Most of the ad spending has come in swing states from conservative groups that criticize President Obama’s policies, the data show. Secretive groups have spent tens of millions more targeting congressional races, again mainly in support of Republicans.
The numbers signal a shift
away from super PACs, which are required to disclose their donors to the Federal Election Commission and which have overwhelmed spending in the Republican primary contest. Instead, the battle between Obama and presumptive GOP nominee Mitt Romney appears likely to be dominated by a shadow campaign run by big-spending nonprofits that do not have to identify their financial backers.
Under tax and election laws, most nonprofits, including many that spend money to run ads during election season, are not required to publicly reveal their donors, unlike more purely political groups.
The pattern underscores the growing influence of corporations and wealthy individuals in the wake of a Supreme Court decision that made it easier to spend unlimited money on elections. The numbers also suggest that many well-off donors are increasingly opting for the confidentiality of nonprofits rather than allowing the public scrutiny that comes from giving to super PACs or candidates.
“I think there is a potential to see a tremendous amount of money flowing through these nonprofit groups,” said Bill Allison, editorial director at the Sunlight Foundation, which advocates greater disclosure for political organizations and candidates. “For an awful lot of donors, it’s a very attractive way to give without leaving any kind of footprint.”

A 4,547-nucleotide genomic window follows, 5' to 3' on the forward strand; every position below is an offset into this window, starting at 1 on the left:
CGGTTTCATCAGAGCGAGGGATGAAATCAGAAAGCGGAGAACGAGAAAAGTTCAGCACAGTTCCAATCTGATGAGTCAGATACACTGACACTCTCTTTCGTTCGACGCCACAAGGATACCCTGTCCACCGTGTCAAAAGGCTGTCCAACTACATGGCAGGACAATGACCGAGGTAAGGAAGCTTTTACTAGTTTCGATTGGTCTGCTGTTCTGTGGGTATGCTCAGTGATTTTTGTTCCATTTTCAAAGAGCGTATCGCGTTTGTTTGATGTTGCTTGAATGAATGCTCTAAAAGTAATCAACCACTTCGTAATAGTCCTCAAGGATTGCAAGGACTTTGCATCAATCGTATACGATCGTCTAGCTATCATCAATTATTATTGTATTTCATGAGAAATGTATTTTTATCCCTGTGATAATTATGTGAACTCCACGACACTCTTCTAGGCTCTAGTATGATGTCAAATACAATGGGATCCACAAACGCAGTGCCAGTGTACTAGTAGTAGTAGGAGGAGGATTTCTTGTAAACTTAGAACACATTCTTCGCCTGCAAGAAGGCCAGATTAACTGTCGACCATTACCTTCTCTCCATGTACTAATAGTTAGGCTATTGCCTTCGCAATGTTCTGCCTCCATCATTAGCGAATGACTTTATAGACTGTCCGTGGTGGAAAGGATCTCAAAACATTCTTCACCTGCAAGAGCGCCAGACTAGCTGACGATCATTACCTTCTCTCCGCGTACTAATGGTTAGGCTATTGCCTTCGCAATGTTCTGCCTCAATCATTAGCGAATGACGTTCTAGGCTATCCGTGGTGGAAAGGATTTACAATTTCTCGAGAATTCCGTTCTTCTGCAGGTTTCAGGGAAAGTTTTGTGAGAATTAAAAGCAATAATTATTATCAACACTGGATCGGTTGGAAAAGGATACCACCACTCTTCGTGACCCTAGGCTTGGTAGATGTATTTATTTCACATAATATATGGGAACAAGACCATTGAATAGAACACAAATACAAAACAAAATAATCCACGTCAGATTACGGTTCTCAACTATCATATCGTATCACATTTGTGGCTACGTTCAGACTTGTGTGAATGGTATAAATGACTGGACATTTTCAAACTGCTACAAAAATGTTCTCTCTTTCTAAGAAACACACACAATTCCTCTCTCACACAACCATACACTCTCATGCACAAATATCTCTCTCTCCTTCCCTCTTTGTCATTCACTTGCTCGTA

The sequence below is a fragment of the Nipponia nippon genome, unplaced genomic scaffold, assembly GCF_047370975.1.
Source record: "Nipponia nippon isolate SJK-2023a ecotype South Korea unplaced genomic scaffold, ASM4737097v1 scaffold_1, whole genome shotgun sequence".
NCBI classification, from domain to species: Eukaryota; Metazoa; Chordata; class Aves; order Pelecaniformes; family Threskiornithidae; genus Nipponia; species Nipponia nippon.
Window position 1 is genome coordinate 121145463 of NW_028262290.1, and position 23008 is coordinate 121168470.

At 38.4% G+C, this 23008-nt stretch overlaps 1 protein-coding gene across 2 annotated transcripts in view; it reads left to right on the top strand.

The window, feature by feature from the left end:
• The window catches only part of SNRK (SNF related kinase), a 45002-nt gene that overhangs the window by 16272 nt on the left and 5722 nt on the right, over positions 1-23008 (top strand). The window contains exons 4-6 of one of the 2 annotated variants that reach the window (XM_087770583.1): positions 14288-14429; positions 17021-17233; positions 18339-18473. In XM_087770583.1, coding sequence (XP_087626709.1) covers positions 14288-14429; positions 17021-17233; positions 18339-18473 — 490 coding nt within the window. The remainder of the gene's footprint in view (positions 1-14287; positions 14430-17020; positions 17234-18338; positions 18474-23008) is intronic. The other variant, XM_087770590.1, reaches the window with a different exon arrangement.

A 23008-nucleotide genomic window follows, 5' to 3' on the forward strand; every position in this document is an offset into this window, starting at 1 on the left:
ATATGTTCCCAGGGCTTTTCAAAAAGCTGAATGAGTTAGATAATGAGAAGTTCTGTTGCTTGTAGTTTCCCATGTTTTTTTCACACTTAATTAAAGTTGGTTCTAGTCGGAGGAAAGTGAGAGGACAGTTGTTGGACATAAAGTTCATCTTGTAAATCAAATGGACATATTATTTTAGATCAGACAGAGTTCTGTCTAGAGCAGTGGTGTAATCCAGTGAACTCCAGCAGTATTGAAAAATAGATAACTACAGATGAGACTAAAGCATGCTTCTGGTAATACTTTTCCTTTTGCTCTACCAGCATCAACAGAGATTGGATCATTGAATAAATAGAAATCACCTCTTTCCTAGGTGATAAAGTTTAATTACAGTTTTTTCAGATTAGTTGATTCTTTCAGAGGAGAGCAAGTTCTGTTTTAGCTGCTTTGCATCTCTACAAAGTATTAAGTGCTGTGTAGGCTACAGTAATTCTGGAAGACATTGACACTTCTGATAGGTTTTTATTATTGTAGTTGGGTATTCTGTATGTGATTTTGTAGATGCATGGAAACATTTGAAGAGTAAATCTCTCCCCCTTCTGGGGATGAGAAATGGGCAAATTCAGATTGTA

Crossroads GPS, the largest of the independent pro-Republican groups, said it raised nearly $40 million from unidentified donors in the first three months of this year, compared with less than $10 million taken in by its affiliated super PAC, American Crossroads, which discloses contributors, according to documents and officials.
The Crossroads groups have run more than $12 million in anti-Obama ads this cycle, almost all of them paid for by the secretive nonprofit arm, according to data from Kantar Media/Campaign Media Analysis Group, which tracks ad spending. Recent tax records showed that 90 percent of the $76 million the nonprofit arm raised through 2011 came from unidentified donors who gave $1 million or more, including two who gave $10 million each.
Many of the spots aired by groups such as Crossroads GPS are considered “issue ads” because they do not specifically urge viewers to vote for a particular candidate. The strategy allows them to conform to Internal Revenue Service rules for “social welfare” groups, which do not have to disclose their donors as long as their “primary purpose” is not politics.